Inadequate Accessibility: Why Uber Should Be a Public Accommodation under the Americans with Disabilities Act

By Mapelli, Elizabeth A. | American University Law Review, January 1, 2018 | Go to article overview

Inadequate Accessibility: Why Uber Should Be a Public Accommodation under the Americans with Disabilities Act


Mapelli, Elizabeth A., American University Law Review


Introduction

For some individuals, it is "hard to imagine a time when taxis or diala-number car services were the only way to be driven around."1 The growth of Uber, Lyft, and Via, commonly referred to as Transportation Network Companies (TNCs),2 has transformed the way that individuals use transportation services.3 Passengers are no longer reliant on calling a taxi dispatcher only to be given a rough estimate of a vehicle arrival time or forced to stand in the street attempting to flag down a vehicle- now passengers simply use their mobile phones to request a ride.4

With this new and innovative way of requesting rides, Uber proclaims that its mission is to "make transportation as reliable as running water."5 While this may be true for many Uber users,6 this lofty goal remains unfulfilled for the nearly 56.7 million Americans who have disabilities.7 For example, an Uber driver cursed at and prohibited Jamey Gump and Manveen Chahal from bringing their service animals into the vehicle.8 Michael Pederson, who is blind, had a similar experience when his Uber driver refused to transport his guide dog.9 After realizing that D'Edra Steele requires a service dog for her cerebral palsy, Uber drivers have complained and cancelled her requests for rides, citing reasons such as allergies, improper protective seat coverings, or unwillingness to clean up dog hair.10 And, on two separate occasions, Uber drivers have denied access to their cars for Kristen Parisi, a Boston woman who uses a wheelchair.11 Unfortunately, stories like these are not isolated instances.12 While over the past few years, Uber has implemented accessible service options,13 these options have proven to be inadequate.14 However, subjecting Uber to Title III of the Americans with Disabilities Act (ADA)15 provides the essential and required link to guarantee that persons with disabilities can utilize Uber's modern conveniences.

Recent lawsuits alleging that Uber is in violation of the ADA generally make two arguments.16 First, disability advocates argue that Uber should be regulated under 42 U.S.C. § 12184, which governs private entities that are primarily engaged in transportation services.17 While this argument may seem logical, especially since taxi services are governed under this very provision, Uber asserts that it is primarily a technology company rather than a transportation company, and thus not required to adhere to § 12184 regulations.18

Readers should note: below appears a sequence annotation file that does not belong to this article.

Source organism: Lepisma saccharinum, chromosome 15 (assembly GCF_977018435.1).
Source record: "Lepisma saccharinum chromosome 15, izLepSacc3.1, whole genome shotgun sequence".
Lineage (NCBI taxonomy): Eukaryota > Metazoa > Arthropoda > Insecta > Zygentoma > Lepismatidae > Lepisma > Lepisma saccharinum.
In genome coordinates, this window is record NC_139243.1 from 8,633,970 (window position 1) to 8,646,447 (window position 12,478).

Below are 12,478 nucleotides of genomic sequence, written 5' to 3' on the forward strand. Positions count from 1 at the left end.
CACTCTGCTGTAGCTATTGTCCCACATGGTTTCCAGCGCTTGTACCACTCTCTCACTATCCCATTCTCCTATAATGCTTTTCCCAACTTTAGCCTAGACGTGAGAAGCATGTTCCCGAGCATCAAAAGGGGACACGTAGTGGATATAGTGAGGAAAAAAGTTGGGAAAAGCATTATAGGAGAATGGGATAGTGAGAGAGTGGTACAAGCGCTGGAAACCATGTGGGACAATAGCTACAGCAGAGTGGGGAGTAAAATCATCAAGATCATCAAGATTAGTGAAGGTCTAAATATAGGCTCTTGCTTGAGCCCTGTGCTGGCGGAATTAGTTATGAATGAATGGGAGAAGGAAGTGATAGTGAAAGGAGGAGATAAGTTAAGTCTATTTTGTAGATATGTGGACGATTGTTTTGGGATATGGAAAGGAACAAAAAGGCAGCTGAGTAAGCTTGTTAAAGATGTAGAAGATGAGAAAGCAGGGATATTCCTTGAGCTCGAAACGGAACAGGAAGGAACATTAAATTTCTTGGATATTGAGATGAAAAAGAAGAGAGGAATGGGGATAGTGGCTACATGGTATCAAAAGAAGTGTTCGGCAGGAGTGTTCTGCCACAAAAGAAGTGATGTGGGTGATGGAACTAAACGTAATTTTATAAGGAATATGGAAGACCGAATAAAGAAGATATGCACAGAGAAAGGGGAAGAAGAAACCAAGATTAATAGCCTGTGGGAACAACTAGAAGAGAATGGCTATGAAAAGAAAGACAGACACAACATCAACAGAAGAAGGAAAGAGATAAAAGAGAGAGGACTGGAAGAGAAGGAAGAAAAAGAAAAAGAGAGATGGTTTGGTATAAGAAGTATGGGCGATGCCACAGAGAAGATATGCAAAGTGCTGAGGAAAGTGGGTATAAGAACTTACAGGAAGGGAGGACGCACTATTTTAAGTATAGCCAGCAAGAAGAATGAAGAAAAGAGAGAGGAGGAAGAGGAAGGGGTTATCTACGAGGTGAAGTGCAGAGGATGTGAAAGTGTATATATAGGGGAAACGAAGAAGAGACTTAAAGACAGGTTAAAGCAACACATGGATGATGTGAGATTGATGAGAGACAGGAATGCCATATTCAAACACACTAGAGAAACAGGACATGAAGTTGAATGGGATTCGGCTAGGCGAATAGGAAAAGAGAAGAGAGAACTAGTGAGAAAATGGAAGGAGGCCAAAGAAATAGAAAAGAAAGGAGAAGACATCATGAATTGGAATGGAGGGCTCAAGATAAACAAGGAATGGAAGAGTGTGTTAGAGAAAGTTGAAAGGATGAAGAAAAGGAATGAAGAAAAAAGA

Second, disability advocates argue that Uber is a public accommodation and should be regulated under § 12182.19 While Uber's services do not fit squarely into one of the ADA's twelve exhaustive categories of public accommodations,20 Congress and courts have stressed that the examples of public accommodations within each category are to be "construed liberally, consistent with the intent of the legislation that people with disabilities should have equal access to the array of establishments that are available to others who do not currently have disabilities."21 Although there has been no affirmative holding on whether Uber's services should be subjected to § 12184 or § 12182 regulations, courts have denied Uber's attempts to dismiss these claims,22 suggesting that Uber may face ADA obligations in the near future.

The more expansive approach, consistent with the ADA's purpose of eliminating discrimination against persons with disabilities,25 is to classify Uber's services as public accommodations under § 12182. Congress specifically intended for this provision to be expansive,24 and whether courts determine that Uber is a transportation company or a technology company is irrelevant in subjecting Uber to § 12182 requirements. This Comment will present and analyze three rationales for defining Uber as a public accommodation under the ADA: (1) web-based activities are distinct public accommodations, (2) the physical vehicles that über operates are "public accommodations,"25 and (3) Uber is a "travel service" or "other service establishment. …

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